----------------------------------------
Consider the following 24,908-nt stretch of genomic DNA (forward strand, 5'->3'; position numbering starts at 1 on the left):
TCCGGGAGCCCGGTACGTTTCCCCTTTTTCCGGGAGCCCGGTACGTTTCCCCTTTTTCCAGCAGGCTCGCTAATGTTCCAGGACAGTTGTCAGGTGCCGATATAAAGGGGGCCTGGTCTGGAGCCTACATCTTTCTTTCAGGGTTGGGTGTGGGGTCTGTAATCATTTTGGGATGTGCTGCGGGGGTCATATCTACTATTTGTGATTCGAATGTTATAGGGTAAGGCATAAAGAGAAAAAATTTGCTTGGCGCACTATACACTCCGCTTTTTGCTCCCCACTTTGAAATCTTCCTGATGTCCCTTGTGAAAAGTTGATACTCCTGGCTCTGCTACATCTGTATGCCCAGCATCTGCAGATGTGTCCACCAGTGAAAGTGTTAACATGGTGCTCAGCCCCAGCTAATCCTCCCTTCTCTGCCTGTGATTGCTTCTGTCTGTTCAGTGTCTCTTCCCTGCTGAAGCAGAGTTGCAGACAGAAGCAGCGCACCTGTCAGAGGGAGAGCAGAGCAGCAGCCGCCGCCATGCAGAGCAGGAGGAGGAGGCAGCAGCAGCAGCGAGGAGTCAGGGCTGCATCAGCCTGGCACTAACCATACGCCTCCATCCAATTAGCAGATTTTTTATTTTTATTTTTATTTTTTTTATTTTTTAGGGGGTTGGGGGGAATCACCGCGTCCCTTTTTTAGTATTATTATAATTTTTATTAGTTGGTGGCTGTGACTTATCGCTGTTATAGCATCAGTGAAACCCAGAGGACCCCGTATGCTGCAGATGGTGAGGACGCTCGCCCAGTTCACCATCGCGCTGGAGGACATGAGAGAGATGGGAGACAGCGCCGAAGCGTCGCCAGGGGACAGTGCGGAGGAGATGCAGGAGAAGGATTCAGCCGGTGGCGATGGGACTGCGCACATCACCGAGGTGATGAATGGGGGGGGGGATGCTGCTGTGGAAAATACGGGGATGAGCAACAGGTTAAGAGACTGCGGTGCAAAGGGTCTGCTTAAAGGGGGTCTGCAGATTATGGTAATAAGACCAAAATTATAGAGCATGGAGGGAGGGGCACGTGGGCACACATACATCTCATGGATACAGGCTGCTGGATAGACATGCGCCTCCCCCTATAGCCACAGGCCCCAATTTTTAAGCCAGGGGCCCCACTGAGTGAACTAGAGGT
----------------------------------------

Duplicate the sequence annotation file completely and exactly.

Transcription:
Consider the following 24,908-nt stretch of genomic DNA (forward strand, 5'->3'; position numbering starts at 1 on the left):
TCCGGGAGCCCGGTACGTTTCCCCTTTTTCCGGGAGCCCGGTACGTTTCCCCTTTTTCCAGCAGGCTCGCTAATGTTCCAGGACAGTTGTCAGGTGCCGATATAAAGGGGGCCTGGTCTGGAGCCTACATCTTTCTTTCAGGGTTGGGTGTGGGGTCTGTAATCATTTTGGGATGTGCTGCGGGGGTCATATCTACTATTTGTGATTCGAATGTTATAGGGTAAGGCATAAAGAGAAAAAATTTGCTTGGCGCACTATACACTCCGCTTTTTGCTCCCCACTTTGAAATCTTCCTGATGTCCCTTGTGAAAAGTTGATACTCCTGGCTCTGCTACATCTGTATGCCCAGCATCTGCAGATGTGTCCACCAGTGAAAGTGTTAACATGGTGCTCAGCCCCAGCTAATCCTCCCTTCTCTGCCTGTGATTGCTTCTGTCTGTTCAGTGTCTCTTCCCTGCTGAAGCAGAGTTGCAGACAGAAGCAGCGCACCTGTCAGAGGGAGAGCAGAGCAGCAGCCGCCGCCATGCAGAGCAGGAGGAGGAGGCAGCAGCAGCAGCGAGGAGTCAGGGCTGCATCAGCCTGGCACTAACCATACGCCTCCATCCAATTAGCAGATTTTTTATTTTTATTTTTATTTTTTTTATTTTTTAGGGGGTTGGGGGGAATCACCGCGTCCCTTTTTTAGTATTATTATAATTTTTATTAGTTGGTGGCTGTGACTTATCGCTGTTATAGCATCAGTGAAACCCAGAGGACCCCGTATGCTGCAGATGGTGAGGACGCTCGCCCAGTTCACCATCGCGCTGGAGGACATGAGAGAGATGGGAGACAGCGCCGAAGCGTCGCCAGGGGACAGTGCGGAGGAGATGCAGGAGAAGGATTCAGCCGGTGGCGATGGGACTGCGCACATCACCGAGGTGATGAATGGGGGGGGGGATGCTGCTGTGGAAAATACGGGGATGAGCAACAGGTTAAGAGACTGCGGTGCAAAGGGTCTGCTTAAAGGGGGTCTGCAGATTATGGTAATAAGACCAAAATTATAGAGCATGGAGGGAGGGGCACGTGGGCACACATACATCTCATGGATACAGGCTGCTGGATAGACATGCGCCTCCCCCTATAGCCACAGGCCCCAATTTTTAAGCCAGGGGCCCCACTGAGTGAACTAGAGGT